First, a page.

Emily Dickinson: A True Transcendentalist

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Well-renowned American poet, Emily Dickinson, was a very impactful writer of the 19th century. Shortly before her time, transcendentalists emphasized natural intelligence and divinity. Advocates of this movement used their writing to educate the people regarding the universe and the truths of nature. Dickinson’s writing referred to some of these ideals, but was not written with the intention of teaching these ideals. While she possesses some of Emerson and Thoreau’s transcendentalist principles, Emily Dickinson did not use her writing to implement ideas, but instead used it to highlight the simultaneous existence of multiple levels of reality. So, she cannot be considered a true member of the transcendentalist movement, because in actuality …show more content…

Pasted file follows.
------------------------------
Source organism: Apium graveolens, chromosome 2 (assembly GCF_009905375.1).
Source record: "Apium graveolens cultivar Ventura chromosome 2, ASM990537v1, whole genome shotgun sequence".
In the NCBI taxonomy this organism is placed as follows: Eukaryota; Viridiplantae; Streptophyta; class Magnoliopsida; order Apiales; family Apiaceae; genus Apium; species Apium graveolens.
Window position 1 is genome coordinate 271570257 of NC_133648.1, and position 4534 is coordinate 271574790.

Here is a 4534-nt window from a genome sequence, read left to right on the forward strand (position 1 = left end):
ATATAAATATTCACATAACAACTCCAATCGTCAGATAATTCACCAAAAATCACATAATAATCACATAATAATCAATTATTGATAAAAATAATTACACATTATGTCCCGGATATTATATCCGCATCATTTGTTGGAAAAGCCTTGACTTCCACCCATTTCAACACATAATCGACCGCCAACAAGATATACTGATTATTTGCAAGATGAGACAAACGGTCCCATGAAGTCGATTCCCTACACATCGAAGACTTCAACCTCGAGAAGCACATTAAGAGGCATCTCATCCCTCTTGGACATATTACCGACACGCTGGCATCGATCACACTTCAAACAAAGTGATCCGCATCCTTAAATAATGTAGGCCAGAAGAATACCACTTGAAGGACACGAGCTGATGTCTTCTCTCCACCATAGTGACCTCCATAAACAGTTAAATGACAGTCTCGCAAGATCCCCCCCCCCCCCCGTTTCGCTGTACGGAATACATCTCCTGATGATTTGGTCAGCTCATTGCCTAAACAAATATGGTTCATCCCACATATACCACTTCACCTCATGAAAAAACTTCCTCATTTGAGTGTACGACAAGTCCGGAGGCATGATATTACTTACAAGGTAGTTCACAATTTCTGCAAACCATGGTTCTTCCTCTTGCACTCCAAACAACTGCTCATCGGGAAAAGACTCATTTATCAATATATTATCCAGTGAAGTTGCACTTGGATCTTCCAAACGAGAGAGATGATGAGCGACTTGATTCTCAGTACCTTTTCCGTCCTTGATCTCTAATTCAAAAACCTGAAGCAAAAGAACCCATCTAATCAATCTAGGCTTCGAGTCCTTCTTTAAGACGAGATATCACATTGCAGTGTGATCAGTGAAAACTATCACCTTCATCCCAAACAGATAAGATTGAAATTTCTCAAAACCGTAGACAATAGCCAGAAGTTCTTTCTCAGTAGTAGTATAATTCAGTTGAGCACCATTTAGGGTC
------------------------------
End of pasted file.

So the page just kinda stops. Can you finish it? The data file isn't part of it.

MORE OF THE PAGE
One might argue her writing also touched upon many of the ideals associated with transcendentalism, including the investigation of human life and immortality. Clearly, Dickinson incorporated transcendentalistic views of self-examination and nature in her poems, “A Narrow Fellow in the Grass” and “I Never Saw a Moor”, but this does not conclude that she was a true transcendentalist member. In comparison to Thoreau and Emerson she was not strongly promoting transcendentalism. Transcendentalism was a movement to overcome issues such as materialism and political corruption, as in Thoreau’s essay “Where I Lived and What I Lived For” where he explains that “We do not ride on the railroad; it rides upon us”, but Dickinson was not advocating to uphold these ideals. She acknowledged the ideas within her writing by using the poems to evaluate her own intuition, not to advise her readers. This intuitive approach is very prominent in her poem “I Felt a Funeral In My Brain”, as she describes how her “mind was going numb”. She does not preach this as true transcendentalist member, Emerson, did, when he stated that “By simple living, by illimitable souls, you inspire, you correct, you instruct, you raise, you embellish all,” in his essay “Education”. Instead of teaching the ideals of transcendentalism as Emerson did, Emily Dickinson wrote to make the abstract concrete, and alluded more closely to realist

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